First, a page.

here’s some stats:

  • overall, i was 805th out of 2,3349 runners.
  • i was the 413th woman to cross the finish line out of 1,419.
  • i placed 64th out of 140 in my division (female 25-29).

proud – that’s the proper feeling; i know. and while i can properly identify it, i cannot feel it.

i’m still trying.

instead, i am full of negative, defeating self-talk.

and the real question is: why do we do this? why do we let one photo or one minute derail us so violently?

and while i can’t focus on the positives of my race, i can reflect on the positives of the day:

  • how happy i was to meet Becky in person finally, and that she stuck around until i got there for a big hug.
  • how great it was to meet Jen and Brie and put real people to the blogs i read.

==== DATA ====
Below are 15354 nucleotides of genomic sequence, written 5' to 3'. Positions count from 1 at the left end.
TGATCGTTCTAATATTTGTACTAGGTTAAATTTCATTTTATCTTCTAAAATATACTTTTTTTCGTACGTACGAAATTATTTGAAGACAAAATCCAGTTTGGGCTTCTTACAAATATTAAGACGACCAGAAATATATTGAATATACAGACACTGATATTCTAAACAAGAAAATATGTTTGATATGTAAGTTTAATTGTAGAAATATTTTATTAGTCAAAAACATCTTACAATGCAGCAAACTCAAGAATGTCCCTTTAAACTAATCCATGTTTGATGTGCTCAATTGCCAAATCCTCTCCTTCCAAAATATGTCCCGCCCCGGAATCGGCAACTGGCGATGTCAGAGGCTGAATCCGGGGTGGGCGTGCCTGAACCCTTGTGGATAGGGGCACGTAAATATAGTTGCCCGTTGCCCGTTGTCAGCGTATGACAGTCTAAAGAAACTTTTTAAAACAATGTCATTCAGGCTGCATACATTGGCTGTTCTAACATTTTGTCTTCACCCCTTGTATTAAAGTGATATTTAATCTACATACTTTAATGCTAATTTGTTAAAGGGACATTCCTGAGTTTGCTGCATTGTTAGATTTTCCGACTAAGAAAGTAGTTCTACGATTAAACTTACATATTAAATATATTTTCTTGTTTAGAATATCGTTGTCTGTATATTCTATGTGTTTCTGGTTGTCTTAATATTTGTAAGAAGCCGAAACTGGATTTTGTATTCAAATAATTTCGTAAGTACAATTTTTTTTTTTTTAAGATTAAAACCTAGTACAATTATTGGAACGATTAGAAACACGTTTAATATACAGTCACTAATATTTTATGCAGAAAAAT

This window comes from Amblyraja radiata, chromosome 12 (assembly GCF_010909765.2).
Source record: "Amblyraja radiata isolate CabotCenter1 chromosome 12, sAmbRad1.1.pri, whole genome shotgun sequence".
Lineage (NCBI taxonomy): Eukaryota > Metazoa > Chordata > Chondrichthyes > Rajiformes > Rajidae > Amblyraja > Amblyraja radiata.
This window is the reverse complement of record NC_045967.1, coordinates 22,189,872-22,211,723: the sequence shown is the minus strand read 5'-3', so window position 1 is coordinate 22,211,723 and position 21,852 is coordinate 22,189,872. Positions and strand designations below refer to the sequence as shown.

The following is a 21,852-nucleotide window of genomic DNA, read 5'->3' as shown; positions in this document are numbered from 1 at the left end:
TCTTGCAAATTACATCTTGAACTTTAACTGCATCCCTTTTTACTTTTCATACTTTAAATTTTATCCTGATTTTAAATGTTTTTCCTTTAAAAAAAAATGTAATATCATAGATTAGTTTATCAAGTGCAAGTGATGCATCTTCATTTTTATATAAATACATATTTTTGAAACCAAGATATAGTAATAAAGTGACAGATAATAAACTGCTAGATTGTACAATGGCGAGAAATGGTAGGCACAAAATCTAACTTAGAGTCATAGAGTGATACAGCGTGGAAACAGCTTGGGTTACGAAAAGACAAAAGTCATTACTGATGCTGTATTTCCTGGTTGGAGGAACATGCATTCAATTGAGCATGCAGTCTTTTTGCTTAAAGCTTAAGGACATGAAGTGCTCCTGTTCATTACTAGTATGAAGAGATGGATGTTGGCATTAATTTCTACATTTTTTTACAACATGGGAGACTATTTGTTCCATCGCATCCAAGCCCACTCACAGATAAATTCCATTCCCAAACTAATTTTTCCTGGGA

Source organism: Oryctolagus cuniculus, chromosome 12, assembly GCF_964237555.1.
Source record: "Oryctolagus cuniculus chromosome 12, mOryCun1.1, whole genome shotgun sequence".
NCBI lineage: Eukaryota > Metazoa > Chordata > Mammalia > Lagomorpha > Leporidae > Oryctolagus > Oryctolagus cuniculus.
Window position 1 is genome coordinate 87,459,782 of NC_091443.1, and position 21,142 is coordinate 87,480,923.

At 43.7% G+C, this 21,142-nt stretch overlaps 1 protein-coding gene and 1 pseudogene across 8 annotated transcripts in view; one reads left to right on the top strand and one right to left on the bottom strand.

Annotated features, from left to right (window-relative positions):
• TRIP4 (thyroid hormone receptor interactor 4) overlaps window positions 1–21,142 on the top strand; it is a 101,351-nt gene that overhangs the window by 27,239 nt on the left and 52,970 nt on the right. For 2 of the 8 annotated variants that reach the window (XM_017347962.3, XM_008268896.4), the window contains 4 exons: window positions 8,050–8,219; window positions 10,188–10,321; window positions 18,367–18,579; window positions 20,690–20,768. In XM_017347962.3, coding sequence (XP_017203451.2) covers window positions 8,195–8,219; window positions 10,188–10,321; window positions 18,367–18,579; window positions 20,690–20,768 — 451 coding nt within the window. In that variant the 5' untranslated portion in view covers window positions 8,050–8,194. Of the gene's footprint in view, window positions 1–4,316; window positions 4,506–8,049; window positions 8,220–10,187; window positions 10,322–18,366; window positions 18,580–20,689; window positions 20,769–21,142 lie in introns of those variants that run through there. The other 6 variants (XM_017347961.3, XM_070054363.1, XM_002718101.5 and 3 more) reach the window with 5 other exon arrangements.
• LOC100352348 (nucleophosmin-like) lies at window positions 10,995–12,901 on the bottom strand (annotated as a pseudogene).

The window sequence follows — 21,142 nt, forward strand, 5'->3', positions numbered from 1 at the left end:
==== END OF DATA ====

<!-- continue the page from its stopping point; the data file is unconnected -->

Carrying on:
• how overjoyed i was to meet Melissa, someone who felt the same nerves i had about racing. and that she was so welcoming to me running along side her and intruding on her friend race time.
  • and for Kaella, who was so welcoming and accepting of me being a shadow to her and Melissa on the course. and for pacing me until my mind took over my legs and i just couldn’t keep up any more, and for being so amazingly supportive of it all.


  • for sister for all of her support and encouragement and for telling me to go get ice cream.
  • and for Jess for coming to yoga with me that night and then taking me for ice cream.

has this shied me away from running? actually the opposite – probably because i hate being bad at things and i need to end on a high note. i’m actually interested in training and actually seeing what i can accomplish.

i still can’t let myself think too much about the calgary marathon, because it doesn’t end well.

for now, i’m just concentrating on this: my first-ever race medal.


have you experienced this before, be it at a race or just in general? what helps?